Take Me To The River Hits All Of The Right Notes At All Of The Right Times

Courtesy:  Shout! Factory

Courtesy: Shout! Factory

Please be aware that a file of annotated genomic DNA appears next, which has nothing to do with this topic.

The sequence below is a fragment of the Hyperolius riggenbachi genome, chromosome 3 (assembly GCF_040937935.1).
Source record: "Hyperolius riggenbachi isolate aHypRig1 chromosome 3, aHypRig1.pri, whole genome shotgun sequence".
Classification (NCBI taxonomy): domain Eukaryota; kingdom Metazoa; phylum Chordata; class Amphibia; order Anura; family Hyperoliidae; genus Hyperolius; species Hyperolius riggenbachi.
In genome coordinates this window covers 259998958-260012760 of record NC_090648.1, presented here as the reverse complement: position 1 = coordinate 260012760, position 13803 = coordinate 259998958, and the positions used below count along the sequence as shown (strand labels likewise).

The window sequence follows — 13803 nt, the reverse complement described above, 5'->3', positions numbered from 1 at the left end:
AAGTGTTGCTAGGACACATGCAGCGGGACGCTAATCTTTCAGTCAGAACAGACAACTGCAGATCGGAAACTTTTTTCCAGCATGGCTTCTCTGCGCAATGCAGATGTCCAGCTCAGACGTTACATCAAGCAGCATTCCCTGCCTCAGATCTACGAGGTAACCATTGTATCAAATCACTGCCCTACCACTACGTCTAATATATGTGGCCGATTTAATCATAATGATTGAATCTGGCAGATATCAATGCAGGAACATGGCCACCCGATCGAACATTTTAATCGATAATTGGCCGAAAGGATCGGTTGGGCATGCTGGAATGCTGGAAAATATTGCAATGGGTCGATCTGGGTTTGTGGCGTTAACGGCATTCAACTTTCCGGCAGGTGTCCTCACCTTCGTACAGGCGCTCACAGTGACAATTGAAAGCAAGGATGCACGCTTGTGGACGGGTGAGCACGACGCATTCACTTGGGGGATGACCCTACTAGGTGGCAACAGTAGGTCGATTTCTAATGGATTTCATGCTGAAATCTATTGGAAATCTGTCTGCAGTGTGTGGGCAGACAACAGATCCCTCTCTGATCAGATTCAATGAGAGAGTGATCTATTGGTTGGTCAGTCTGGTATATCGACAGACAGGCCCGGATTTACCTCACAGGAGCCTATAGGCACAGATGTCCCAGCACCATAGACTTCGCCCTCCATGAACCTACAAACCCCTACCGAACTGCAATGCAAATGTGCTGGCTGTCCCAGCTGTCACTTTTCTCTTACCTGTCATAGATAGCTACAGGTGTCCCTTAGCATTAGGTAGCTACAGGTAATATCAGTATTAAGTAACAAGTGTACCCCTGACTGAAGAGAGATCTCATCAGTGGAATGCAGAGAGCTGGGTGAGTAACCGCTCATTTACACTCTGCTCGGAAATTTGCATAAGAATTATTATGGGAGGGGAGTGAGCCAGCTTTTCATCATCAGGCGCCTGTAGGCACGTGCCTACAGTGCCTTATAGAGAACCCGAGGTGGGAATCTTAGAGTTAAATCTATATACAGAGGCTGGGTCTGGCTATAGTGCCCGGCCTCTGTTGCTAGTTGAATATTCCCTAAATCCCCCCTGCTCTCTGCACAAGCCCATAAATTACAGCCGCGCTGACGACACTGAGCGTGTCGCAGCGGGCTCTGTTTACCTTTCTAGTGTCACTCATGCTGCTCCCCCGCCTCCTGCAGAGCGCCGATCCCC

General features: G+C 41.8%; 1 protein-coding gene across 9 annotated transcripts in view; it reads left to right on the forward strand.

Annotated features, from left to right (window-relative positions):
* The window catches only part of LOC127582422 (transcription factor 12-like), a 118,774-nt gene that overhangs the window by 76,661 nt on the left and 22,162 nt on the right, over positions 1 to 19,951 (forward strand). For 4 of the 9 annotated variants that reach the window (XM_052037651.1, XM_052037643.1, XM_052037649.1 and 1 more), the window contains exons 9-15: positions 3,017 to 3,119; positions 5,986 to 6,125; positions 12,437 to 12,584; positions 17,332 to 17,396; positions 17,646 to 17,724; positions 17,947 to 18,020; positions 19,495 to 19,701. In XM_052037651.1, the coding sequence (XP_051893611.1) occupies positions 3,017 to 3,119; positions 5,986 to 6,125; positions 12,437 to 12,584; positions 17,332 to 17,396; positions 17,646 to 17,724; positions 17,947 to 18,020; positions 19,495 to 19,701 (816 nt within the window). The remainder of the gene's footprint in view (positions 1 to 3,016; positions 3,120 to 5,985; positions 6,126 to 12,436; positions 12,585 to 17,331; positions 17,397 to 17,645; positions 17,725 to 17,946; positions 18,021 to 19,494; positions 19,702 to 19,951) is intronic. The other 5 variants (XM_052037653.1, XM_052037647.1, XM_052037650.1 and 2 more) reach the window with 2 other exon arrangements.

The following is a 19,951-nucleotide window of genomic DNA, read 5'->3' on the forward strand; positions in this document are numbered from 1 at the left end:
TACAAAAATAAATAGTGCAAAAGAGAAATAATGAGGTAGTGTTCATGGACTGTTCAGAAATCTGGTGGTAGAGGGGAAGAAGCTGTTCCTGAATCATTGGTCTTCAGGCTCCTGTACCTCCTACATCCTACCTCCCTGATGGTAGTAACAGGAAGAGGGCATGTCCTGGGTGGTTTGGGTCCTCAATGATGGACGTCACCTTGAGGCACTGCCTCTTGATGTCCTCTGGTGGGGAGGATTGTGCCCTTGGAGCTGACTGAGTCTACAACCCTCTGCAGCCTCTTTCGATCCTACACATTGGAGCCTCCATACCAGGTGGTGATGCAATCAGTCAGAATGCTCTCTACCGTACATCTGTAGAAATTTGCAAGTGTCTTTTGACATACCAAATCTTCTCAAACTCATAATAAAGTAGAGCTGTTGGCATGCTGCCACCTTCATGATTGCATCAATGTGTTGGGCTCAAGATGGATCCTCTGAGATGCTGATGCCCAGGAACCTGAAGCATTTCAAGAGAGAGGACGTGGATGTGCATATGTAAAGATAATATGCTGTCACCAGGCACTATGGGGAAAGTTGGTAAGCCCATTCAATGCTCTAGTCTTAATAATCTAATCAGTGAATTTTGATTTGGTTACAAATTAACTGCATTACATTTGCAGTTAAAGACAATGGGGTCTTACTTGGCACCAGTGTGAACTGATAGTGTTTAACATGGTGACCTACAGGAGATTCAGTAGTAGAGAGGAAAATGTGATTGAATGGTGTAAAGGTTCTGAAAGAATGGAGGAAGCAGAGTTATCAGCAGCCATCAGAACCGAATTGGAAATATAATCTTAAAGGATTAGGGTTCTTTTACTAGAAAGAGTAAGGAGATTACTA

Music, it is often said, is the universal language. It is a language that bridges cultures and transcends generations. Even with audiences’ varying tastes music still does more to bring together the world’s people than any politician could ever do. That includes not just American politicians but politicians in general. That has been proven time and again throughout the music industry’s rich history. It has helped make some of America’s best moments even better. It has also helped the country get through some of its most trying times. That ability to get America through its best and worst times shows its immense power. In 2014 director Martin Shore presented audiences with just one example of that power in the documentary Take Me To The River. The roughly hour and a half documentary follows the collaboration of a number of legendary Memphis musicians and modern artists in the creation of a new album that resurrects the songs of said legends. While that presentation lies at the heart of the documentary it is just one aspect of the program’s story. There is far more to the documentary than that process. And thanks to Shout! Factory, audiences will get to see just how much more there is to the story when Take Me To The River will finally be released in stores and online next week. That story is just one part of what makes the documentary worth the watch, too. The music that audiences get to hear throughout the course of the documentary is just as important to the program as its multi-faceted main presentation. Rounding out the documentary’s presentation is its bonus interviews and recording session featuring the recording of ‘Be Like Me’ with The Bar-Kays and rap duo 8Ball and MJG. Each element plays its own important role in the whole of Take Me To The River. Altogether, they make it a documentary that even not being new per se, still hits all the right notes at all the right times from beginning to end even almost two years after its original debut.